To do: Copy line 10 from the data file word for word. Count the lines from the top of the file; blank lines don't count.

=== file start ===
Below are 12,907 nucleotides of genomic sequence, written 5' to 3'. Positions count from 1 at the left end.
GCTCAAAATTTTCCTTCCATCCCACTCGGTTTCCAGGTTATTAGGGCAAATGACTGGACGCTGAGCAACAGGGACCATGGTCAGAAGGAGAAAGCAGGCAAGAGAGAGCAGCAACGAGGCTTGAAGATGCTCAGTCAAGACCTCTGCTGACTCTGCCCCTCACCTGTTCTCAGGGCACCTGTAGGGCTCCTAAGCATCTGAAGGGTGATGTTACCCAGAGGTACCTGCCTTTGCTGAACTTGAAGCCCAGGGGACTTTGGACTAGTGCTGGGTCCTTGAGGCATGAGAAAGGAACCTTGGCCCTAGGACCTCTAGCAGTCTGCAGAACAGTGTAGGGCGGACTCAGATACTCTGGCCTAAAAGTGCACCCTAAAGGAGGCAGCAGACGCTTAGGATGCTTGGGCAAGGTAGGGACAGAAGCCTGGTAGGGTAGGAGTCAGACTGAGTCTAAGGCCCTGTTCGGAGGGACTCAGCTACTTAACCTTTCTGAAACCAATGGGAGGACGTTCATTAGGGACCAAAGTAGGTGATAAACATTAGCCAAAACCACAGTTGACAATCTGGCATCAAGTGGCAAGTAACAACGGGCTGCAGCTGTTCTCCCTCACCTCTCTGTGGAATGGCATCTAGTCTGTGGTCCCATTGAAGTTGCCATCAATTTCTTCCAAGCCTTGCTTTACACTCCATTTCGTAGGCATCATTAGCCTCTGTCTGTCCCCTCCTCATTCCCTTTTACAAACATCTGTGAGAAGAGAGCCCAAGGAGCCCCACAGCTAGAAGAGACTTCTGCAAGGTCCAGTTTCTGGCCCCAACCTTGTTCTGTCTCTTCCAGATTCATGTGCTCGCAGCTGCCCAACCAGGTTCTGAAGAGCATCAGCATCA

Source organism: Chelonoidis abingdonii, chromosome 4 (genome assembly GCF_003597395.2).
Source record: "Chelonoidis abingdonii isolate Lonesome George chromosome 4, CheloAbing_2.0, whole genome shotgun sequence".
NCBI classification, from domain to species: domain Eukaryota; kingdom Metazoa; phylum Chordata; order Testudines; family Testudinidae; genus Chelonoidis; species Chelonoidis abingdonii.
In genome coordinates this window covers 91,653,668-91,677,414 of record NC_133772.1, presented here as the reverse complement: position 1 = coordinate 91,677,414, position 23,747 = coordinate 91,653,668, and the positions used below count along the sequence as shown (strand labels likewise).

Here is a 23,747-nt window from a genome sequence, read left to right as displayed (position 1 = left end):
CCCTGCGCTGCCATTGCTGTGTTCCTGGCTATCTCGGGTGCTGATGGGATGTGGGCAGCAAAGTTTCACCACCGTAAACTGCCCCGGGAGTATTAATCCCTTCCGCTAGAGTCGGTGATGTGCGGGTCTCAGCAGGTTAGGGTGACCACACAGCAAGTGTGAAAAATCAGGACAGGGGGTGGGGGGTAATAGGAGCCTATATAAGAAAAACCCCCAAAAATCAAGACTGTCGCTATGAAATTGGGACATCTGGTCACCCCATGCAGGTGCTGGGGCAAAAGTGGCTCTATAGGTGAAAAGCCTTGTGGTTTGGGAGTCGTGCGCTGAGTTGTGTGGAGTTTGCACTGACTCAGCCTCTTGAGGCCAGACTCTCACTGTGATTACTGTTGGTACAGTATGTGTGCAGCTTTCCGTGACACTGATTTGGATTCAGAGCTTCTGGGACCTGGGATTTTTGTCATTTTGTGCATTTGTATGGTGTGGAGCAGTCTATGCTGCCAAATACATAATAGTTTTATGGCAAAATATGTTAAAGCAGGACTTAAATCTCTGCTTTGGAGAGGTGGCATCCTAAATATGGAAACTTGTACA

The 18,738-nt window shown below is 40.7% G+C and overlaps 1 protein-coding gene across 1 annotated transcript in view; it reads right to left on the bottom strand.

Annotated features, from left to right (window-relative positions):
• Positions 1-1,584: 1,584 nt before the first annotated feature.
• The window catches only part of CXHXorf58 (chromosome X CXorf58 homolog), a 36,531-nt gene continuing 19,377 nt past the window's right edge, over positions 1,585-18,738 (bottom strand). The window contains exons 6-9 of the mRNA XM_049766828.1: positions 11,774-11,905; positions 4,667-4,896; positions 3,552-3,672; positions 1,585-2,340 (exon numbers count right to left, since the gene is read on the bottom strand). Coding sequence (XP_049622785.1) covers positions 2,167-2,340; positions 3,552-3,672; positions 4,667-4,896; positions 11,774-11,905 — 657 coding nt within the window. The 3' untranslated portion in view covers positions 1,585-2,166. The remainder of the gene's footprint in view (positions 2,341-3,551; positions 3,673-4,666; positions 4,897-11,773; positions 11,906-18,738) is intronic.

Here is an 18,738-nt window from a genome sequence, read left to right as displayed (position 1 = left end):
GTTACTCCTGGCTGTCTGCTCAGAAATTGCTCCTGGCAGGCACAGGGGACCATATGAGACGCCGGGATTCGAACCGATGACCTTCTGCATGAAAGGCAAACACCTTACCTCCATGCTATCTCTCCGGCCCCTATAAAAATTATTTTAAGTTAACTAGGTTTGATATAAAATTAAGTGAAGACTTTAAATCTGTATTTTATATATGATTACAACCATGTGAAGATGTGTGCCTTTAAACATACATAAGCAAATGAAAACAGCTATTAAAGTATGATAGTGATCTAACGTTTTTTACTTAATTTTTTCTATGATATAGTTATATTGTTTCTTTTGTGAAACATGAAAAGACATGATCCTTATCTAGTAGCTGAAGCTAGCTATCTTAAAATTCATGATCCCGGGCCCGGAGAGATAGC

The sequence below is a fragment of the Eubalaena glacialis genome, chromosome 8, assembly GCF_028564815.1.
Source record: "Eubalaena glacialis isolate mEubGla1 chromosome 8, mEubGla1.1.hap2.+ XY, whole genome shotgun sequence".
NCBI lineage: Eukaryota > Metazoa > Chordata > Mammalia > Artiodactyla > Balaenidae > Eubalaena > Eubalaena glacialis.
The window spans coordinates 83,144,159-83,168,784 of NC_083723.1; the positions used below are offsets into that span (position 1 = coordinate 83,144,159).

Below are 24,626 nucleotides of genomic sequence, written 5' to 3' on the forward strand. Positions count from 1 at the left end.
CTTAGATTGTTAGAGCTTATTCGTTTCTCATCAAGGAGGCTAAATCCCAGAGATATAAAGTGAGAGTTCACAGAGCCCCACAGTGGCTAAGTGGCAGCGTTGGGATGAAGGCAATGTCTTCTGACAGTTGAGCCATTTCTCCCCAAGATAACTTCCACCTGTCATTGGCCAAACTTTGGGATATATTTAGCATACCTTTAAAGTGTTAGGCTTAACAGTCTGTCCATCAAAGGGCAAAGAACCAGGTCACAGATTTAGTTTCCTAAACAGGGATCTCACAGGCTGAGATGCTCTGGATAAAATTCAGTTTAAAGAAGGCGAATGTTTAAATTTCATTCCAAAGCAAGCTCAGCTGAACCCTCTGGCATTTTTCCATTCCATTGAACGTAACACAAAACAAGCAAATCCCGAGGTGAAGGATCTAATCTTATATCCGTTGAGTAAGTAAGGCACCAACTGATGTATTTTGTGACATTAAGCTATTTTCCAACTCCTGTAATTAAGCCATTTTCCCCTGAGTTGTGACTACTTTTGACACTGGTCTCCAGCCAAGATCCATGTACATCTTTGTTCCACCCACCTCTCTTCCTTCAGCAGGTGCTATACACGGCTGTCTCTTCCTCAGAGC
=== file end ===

Annotated features, from left to right (window-relative positions):